Friday, February 24, 2012

Something about Nietzsche, Christianity and the Superman




Something on Nitzsche I quoted on Facebook today and just want to store here.  I have come across this idea several times now with those who refuse an external moral code, that speaking of forgiveness is not necessary, either.  It is said that it is good to uncover evil, (especially in others), but forgiveness need not be spoken of.  That would make confession without absolution.  This is something we find all over the place, even in Christian denominations.  As Lutherans we stress, that the importance lies on the absolution, in as much as the gospel is what we preach. 

Source:  "Ideas of the great Philosophers" by William and Mabel Sahakian. p. 51.



Nietzsche accused Judeo-Christian religious leaders of using religion as a means of turning natural moral values upside down, so that the master race became the slaves, and the slaves became the masters.  The slaves, said he, became priests representing the omnipotent god and threatened their masters with divine punishment unless they, the masters, accept a humble, servile role as obedient servants of the slaves.  Nietzsche called for a revaluation of all values, the repudiation of Judeo-Christian values.  (Note the kinship of this philosophy to that of Adolph Hitler, although Nietzsche’s aristocrats were to be found in many nations, not in one only.)  Nietzsche’s superman is a moral giant endowed with physical superiority.  He is a member of a race to come; no one has yet achieved this high goal, for the best of men have fallen short.  The Nietzschean concept of Superman would require him to be a being who combined the might and majesty of Caesar with the moral superiority of Jesus.  Just as man is superior to the ape, so the superman will be distinctly superior to man.  As a morally superior creation, superman never needs to grant forgiveness [!!!], for he would promptly forget or ignore any wrongs done him.  In fact, he has forgiven even before he has been wronged.  In spirit he is like Jesus on the cross, asking god to forgive his enemies.  Nietzsche asserted that Jesus was an ideal model for Christians, but they had failed to imitate that model and, consequently, “there was only one Christian and he died on the cross.”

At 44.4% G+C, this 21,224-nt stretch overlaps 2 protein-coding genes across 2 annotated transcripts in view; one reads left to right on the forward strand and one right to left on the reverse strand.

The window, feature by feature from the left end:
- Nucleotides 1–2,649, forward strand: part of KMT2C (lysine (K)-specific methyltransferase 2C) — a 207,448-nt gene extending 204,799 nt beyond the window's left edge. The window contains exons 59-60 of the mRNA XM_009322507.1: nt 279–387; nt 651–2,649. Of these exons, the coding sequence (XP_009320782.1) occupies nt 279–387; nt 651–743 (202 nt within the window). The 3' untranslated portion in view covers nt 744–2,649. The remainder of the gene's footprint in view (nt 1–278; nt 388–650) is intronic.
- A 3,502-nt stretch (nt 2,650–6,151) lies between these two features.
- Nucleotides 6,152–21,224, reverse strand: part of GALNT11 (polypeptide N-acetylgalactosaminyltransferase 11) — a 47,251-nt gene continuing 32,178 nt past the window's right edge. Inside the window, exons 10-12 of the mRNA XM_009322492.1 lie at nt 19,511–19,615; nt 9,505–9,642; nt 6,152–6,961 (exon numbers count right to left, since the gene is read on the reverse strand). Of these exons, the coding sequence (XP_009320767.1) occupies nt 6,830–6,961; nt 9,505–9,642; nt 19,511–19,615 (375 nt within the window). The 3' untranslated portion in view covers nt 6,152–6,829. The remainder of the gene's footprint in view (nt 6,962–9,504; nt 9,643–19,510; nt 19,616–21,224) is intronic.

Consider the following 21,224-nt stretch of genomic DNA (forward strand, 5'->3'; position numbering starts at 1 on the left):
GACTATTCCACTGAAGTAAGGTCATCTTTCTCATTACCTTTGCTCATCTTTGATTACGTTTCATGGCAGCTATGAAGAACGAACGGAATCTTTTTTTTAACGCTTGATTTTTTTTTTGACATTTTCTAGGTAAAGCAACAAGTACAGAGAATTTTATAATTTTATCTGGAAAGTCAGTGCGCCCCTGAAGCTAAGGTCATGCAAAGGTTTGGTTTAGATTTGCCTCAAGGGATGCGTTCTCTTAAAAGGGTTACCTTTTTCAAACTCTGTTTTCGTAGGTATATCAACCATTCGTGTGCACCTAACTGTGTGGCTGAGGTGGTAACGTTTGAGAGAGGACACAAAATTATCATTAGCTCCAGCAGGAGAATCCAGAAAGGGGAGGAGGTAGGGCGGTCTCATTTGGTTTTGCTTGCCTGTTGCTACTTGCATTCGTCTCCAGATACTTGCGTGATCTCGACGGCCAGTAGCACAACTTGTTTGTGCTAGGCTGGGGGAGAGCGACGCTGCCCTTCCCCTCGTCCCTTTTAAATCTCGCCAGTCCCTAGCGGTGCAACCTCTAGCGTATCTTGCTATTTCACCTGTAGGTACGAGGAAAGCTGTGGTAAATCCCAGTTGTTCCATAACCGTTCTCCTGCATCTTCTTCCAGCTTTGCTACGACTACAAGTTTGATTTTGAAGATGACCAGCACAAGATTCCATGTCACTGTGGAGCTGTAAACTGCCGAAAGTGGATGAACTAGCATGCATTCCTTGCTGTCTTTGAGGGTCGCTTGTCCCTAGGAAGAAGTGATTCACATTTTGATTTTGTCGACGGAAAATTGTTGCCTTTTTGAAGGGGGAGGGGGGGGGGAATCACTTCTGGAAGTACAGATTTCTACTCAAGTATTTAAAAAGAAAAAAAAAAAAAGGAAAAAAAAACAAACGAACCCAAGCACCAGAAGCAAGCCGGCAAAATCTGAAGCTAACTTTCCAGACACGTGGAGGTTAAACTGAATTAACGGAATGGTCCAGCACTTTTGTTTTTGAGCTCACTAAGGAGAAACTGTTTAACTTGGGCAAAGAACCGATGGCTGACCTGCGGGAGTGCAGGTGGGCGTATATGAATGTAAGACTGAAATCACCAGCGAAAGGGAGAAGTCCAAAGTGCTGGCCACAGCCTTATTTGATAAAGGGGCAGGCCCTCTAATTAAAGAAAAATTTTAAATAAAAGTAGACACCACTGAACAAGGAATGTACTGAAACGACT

4 comments:

James Swan said...

I was forced to read Nietzsche for my undergrad degree in philosophy.

I'd rather have my fingernails pulled off slowly then have to read Nietzsche again.

Brigitte said...

We need to trace this whole development from rationalism to romanticism, to Nietzsche and this whole anti-Christian understanding of man and his possibilities for evolution. Somehow, it is also connected to Eastern religious thought incorporated by the philosophers.

Nietzsche, perhaps, we can be content reading in summarized form. :)

Steven Brodie Tucker said...

Nietzsche hated a breed of Christianity that would have repulsed most Christians living today. Christian values, for centuries, were so mean-spirited and self-loathing, who could respect anyone that didn't hate them?

Brigitte said...

Where do you get that from Steven? (nice to meet you here)

I'm from Germany and I know something of the scene there and the history of Christianity, there.

"Christian values, for centuries, were so mean-spirited and self-loathing." What do you mean?